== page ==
April 21, 2014 — Reproductive-rights and women's rights groups continue to pressure Tennessee Gov. Bill Haslam (R) to veto legislation (SB 1391) that would allow the state to prosecute women who use illicit drugs during their pregnancies, CNN reports (Presto/Ford, CNN, 4/17).
The legislation would permit criminal charges in such cases and includes a provision that allows defense against conviction if a woman is "actively enrolled in an addiction recovery program before the child is born, remained in the program after delivery, and successfully completed the program."
Bipartisan majorities in both chambers of the state Legislature approved the bill earlier this month. If Haslam does not sign or veto the bill within 10 days of receiving it, it automatically becomes law (Women's Health Policy Report, 4/15).
According to the Tennessee Department of Health, in 2013, there were about 900 infants in the state who were born with withdrawal symptoms. The department also reported a tenfold increase in the number of infants born with neonatal abstinence syndrome over the last 10 years.
Hedy Weinberg, executive director of the American Civil Liberties Union of Tennessee, in a letter to Haslam last week said that "SB 1391 is constitutionally unsound and enacting this law would threaten the health and well-being of Tennessee women and their families."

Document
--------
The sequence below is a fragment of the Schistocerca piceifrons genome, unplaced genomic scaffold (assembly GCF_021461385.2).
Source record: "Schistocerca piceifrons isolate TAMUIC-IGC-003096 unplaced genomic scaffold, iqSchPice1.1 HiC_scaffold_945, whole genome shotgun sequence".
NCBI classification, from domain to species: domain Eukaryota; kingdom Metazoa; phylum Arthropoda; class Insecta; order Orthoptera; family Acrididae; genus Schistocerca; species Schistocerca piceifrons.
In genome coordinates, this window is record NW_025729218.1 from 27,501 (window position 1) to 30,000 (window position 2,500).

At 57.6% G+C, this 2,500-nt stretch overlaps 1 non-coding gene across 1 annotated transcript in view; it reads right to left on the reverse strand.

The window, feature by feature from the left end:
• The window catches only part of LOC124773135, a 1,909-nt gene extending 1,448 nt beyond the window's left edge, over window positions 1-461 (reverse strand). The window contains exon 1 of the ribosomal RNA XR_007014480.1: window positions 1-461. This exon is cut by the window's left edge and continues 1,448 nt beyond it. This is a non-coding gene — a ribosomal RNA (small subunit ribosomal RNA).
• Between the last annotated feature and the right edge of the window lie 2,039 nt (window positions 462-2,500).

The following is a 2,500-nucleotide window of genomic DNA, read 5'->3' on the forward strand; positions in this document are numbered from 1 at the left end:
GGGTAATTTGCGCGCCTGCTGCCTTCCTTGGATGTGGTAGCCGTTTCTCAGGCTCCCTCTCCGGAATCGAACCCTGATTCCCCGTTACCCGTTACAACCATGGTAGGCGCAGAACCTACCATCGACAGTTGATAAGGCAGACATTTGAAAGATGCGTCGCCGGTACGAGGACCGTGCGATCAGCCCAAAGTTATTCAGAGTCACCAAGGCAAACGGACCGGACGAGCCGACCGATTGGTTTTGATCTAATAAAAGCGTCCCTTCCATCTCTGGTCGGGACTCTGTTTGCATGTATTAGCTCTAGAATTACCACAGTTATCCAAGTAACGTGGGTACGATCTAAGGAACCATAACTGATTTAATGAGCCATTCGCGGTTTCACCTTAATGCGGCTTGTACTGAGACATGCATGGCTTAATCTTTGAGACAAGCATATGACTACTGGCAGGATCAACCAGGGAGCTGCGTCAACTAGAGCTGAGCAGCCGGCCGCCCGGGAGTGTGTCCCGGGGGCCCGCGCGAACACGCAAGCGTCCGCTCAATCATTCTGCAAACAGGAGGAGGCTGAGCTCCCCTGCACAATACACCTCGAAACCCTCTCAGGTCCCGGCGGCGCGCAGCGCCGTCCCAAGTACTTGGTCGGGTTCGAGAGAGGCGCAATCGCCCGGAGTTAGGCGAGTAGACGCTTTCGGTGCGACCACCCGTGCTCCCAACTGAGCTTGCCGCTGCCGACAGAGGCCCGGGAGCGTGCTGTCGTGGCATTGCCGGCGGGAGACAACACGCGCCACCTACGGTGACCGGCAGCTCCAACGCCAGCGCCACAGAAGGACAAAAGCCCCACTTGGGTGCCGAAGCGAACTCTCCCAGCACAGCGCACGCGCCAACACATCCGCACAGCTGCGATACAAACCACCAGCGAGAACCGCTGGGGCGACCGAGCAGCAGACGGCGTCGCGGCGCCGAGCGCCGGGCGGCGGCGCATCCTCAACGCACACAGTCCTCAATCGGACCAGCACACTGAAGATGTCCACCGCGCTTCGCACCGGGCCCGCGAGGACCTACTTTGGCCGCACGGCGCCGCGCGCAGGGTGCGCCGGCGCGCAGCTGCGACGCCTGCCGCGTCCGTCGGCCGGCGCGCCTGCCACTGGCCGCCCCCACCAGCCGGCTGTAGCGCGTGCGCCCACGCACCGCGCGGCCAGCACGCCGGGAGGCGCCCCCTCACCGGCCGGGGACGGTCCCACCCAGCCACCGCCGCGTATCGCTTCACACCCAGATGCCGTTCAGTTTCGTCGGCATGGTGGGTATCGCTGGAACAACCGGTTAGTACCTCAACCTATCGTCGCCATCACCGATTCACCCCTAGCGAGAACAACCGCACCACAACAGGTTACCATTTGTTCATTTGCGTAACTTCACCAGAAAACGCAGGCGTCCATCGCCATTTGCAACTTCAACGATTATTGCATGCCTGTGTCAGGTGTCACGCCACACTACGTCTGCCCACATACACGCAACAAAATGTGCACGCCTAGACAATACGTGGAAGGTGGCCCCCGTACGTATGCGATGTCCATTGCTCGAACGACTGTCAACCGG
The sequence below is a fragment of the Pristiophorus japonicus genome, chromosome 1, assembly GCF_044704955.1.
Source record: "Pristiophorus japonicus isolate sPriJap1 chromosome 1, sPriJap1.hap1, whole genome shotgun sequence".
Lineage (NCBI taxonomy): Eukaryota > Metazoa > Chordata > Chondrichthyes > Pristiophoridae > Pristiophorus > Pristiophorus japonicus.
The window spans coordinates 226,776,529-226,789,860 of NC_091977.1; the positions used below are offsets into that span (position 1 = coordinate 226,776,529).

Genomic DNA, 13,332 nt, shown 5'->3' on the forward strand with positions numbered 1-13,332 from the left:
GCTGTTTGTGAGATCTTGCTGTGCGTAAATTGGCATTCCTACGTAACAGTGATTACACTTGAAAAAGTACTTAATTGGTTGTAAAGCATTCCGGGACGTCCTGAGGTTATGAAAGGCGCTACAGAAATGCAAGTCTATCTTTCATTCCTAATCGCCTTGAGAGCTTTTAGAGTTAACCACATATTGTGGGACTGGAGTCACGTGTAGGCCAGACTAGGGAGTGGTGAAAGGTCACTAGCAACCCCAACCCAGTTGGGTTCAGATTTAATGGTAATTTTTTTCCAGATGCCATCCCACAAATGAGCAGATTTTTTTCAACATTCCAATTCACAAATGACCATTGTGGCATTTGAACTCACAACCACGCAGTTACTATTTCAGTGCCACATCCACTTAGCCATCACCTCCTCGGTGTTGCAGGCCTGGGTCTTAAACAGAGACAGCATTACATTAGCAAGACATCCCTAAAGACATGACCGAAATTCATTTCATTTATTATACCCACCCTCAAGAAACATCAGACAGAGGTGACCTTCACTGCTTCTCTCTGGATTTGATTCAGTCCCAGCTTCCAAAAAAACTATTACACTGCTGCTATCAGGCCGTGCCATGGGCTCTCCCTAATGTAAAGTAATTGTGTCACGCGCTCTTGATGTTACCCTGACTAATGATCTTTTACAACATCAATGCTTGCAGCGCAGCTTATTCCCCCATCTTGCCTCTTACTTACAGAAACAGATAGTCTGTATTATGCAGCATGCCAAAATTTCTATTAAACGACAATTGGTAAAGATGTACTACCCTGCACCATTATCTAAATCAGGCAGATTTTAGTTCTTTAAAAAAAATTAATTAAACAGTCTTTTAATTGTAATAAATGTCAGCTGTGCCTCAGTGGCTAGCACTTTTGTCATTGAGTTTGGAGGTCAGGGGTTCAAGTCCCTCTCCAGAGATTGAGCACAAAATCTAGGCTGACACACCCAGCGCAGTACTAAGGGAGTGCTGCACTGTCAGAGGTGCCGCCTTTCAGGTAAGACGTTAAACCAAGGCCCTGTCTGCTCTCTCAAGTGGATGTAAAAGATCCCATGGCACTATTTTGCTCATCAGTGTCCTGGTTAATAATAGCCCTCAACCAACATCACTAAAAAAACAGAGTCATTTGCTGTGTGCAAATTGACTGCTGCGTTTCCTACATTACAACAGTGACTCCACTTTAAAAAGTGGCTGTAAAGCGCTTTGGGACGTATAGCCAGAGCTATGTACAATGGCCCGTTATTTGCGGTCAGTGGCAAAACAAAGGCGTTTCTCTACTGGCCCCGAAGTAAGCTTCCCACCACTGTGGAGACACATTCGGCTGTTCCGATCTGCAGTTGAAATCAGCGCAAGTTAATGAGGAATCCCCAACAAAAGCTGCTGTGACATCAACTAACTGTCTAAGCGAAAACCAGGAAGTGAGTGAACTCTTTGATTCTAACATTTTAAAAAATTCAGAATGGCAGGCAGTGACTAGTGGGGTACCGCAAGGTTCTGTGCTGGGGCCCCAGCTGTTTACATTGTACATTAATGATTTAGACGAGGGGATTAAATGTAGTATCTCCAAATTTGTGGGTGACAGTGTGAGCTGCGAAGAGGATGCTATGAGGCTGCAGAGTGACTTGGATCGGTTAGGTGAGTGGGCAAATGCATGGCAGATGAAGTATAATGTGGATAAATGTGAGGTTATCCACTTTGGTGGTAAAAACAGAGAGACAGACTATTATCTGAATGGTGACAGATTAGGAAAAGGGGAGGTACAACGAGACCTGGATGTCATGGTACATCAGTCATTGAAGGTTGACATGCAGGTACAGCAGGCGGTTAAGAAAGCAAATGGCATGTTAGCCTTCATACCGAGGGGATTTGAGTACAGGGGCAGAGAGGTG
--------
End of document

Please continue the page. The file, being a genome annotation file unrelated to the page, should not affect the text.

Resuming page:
Weinberg explained that while ACLU of Tennessee also wants "to promote healthy pregnancies by providing pregnant women struggling with a drug or alcohol dependency" with opportunities to receive treatment, "policies that threaten women with criminal prosecution and the loss of their children drive women away from health care and discourage them from seeking invaluable prenatal and pregnancy-related care."
Meanwhile, Jeff Teague, president and CEO of Planned Parenthood of Middle and East Tennessee, said that the bill's stipulation that a woman can use participation in treatment as a defense is inadequate.
"One of our primary concerns is making sure women have healthy pregnancies and then healthy children, and the big concern here is that this is going to frighten women away from the treatment they need for a healthy pregnancy, as well as treatment for any substance abuse issues that they have," he said, adding that there is particular concern about women in rural areas because there are "not enough facilities that have the ability to provide addiction counseling for pregnant women."
Reaction From Governor's Office
Haslam spokesperson Laura Herzog declined to say whether the governor would sign the bill. However, Herzog highlighted several provisions of the bill, including the defense for women in treatment, how charges would only be filed in the case of illegal drug use and how the charges would be limited to misdemeanors (CNN, 4/17).